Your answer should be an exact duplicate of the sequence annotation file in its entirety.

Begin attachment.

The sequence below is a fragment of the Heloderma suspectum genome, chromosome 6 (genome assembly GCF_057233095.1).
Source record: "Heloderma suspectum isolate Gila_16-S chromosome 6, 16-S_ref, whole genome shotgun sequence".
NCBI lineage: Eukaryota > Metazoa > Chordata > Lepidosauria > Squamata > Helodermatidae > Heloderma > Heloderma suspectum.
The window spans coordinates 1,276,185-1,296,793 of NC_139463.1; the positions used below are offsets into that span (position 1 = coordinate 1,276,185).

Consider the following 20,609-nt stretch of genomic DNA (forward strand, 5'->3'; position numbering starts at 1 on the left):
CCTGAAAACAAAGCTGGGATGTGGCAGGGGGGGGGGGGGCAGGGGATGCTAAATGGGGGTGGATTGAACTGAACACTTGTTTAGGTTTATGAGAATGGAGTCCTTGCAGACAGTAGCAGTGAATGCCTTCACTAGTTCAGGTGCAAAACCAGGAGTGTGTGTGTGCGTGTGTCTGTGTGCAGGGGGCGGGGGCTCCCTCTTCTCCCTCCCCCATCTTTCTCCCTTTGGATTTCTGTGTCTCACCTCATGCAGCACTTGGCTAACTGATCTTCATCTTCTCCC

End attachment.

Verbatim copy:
The sequence below is a fragment of the Heloderma suspectum genome, chromosome 6 (genome assembly GCF_057233095.1).
Source record: "Heloderma suspectum isolate Gila_16-S chromosome 6, 16-S_ref, whole genome shotgun sequence".
NCBI lineage: Eukaryota > Metazoa > Chordata > Lepidosauria > Squamata > Helodermatidae > Heloderma > Heloderma suspectum.
The window spans coordinates 1,276,185-1,296,793 of NC_139463.1; the positions used below are offsets into that span (position 1 = coordinate 1,276,185).

Consider the following 20,609-nt stretch of genomic DNA (forward strand, 5'->3'; position numbering starts at 1 on the left):
CCTGAAAACAAAGCTGGGATGTGGCAGGGGGGGGGGGGGCAGGGGATGCTAAATGGGGGTGGATTGAACTGAACACTTGTTTAGGTTTATGAGAATGGAGTCCTTGCAGACAGTAGCAGTGAATGCCTTCACTAGTTCAGGTGCAAAACCAGGAGTGTGTGTGTGCGTGTGTCTGTGTGCAGGGGGCGGGGGCTCCCTCTTCTCCCTCCCCCATCTTTCTCCCTTTGGATTTCTGTGTCTCACCTCATGCAGCACTTGGCTAACTGATCTTCATCTTCTCCC